The national Association of Art Museum Directors, unhappy with the sale of artworks from institutional collections, has imposed sanctions on the La Salle University Art Museum and the Berkshire Museum, the AAMD announced Friday.
The sanctions, approved by the association’s board, mean that museums belonging to the AAMD, a professional organization with 243 members, have been asked to “refrain from lending [to] or borrowing works of art” from either La Salle or Berkshire “and to also refrain from collaborating with either institution on exhibitions.”
Officials at La Salle, which roiled the university campus by announcing in early January that it would sell artworks held by its museum to fund capital improvements and a strategic plan, did not respond to requests for comment Friday.
AAMD policy states that “selling art to support any need other than to build a museum’s collection fundamentally undermines the critically important relationships between museums, donors, and the public.”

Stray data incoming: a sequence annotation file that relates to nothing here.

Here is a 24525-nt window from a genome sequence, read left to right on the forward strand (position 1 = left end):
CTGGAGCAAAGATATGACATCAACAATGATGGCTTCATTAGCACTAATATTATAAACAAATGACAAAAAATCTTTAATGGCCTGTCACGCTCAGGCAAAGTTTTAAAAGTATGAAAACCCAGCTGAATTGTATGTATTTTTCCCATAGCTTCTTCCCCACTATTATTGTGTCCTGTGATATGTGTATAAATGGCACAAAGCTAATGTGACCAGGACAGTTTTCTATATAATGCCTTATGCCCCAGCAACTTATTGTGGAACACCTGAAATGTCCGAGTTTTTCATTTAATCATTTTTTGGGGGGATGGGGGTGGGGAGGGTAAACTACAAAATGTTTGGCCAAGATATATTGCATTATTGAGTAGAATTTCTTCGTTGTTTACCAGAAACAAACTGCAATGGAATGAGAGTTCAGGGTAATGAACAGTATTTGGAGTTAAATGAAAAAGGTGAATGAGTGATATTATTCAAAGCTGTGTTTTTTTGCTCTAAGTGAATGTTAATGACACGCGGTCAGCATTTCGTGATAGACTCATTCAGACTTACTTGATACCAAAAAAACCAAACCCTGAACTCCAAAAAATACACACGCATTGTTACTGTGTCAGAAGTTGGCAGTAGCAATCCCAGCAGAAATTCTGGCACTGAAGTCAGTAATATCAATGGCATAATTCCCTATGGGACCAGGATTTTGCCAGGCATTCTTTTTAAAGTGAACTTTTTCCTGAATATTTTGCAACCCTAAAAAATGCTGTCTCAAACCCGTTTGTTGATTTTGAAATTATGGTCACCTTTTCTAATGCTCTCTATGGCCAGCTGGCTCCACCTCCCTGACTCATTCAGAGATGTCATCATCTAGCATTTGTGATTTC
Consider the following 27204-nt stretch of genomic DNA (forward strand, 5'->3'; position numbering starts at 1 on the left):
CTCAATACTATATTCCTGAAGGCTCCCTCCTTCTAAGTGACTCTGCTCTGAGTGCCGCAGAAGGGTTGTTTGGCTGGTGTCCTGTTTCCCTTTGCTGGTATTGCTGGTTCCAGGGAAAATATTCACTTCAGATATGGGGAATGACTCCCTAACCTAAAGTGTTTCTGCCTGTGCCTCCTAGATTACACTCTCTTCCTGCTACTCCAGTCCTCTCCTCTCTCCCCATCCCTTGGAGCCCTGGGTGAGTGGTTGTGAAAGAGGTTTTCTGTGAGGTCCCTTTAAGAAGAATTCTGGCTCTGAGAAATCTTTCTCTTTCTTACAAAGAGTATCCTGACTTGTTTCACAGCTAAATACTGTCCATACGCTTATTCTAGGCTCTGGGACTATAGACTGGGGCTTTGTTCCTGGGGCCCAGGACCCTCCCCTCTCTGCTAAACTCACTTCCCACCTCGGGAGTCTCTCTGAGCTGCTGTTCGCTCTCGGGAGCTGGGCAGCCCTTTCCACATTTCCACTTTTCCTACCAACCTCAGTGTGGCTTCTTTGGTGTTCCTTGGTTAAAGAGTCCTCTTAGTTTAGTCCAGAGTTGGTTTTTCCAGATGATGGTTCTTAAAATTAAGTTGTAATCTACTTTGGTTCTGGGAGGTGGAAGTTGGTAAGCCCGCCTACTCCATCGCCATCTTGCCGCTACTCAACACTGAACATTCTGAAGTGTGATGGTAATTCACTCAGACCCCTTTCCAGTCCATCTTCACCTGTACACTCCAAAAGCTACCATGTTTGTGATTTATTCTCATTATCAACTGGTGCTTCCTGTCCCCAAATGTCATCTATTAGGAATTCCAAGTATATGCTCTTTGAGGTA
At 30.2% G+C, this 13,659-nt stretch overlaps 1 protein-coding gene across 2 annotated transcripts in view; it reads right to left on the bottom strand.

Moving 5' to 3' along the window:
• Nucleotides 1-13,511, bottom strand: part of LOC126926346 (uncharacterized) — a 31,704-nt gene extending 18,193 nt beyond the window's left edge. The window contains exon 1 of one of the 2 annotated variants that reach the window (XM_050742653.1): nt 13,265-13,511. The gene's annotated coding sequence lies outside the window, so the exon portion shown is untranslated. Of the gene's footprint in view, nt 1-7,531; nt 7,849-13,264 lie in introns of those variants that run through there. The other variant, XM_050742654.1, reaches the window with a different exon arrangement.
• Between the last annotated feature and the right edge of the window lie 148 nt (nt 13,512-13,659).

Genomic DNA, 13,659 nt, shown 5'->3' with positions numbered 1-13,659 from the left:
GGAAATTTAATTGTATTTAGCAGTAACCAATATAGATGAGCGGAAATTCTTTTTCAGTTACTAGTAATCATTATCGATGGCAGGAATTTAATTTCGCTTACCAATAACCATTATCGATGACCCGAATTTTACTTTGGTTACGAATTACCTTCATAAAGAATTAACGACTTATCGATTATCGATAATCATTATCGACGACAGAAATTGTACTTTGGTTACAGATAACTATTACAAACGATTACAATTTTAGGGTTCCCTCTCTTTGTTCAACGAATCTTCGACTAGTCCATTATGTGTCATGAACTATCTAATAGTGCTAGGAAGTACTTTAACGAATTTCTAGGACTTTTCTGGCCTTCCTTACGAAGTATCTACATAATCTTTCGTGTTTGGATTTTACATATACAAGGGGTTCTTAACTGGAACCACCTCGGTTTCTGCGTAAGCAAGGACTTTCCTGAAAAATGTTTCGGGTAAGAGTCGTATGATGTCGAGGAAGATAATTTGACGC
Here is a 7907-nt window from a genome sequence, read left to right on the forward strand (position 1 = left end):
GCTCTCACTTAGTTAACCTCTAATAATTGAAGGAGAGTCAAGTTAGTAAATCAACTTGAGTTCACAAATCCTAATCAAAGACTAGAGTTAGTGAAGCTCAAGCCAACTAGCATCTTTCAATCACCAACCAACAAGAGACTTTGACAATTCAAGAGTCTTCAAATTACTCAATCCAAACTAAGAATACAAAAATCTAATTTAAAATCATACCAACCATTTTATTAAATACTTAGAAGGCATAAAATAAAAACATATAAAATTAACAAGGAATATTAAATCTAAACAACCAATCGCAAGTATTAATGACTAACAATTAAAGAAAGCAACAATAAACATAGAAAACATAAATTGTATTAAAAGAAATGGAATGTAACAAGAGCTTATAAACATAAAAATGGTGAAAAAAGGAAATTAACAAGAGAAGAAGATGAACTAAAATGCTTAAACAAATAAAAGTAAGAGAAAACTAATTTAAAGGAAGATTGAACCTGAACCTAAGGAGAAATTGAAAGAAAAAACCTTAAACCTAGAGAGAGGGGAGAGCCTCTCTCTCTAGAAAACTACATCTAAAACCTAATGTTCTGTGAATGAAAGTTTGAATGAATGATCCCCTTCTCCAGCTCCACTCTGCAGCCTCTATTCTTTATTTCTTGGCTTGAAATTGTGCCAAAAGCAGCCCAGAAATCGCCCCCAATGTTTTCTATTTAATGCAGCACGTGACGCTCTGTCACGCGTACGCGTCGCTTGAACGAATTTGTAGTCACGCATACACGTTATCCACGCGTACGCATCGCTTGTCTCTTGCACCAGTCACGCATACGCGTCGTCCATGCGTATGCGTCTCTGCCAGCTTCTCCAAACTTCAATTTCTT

In other words, art may be sold to acquire other art, but selling art to fix the plumbing or renovate a library is considered unethical and worthy of sanctions.
Neither La Salle, which sold 22 works at a New York auction in April, nor the Pittsfield, Mass., Berkshire Museum, which sold 11 works Wednesday, also at a New York auction, is a member of the AAMD.
Berkshire Museum officials have said they will use the proceeds of art sales to build an endowment and fund capital improvements.
A spokesman for the AAMD said Friday that the sanctions will remain in place unless the institutions decide to use the proceeds to acquire art.
Both the La Salle and Berkshire auctions failed to meet low sales estimates.
Indeed, the Berkshire Museum’s failed effort to auction off a large 1875 oil painting by Frederic Church allowed the Pennsylvania Academy of the Fine Arts to acquire the work for an undisclosed sum in a “private sale” after the auction, PAFA announced Thursday.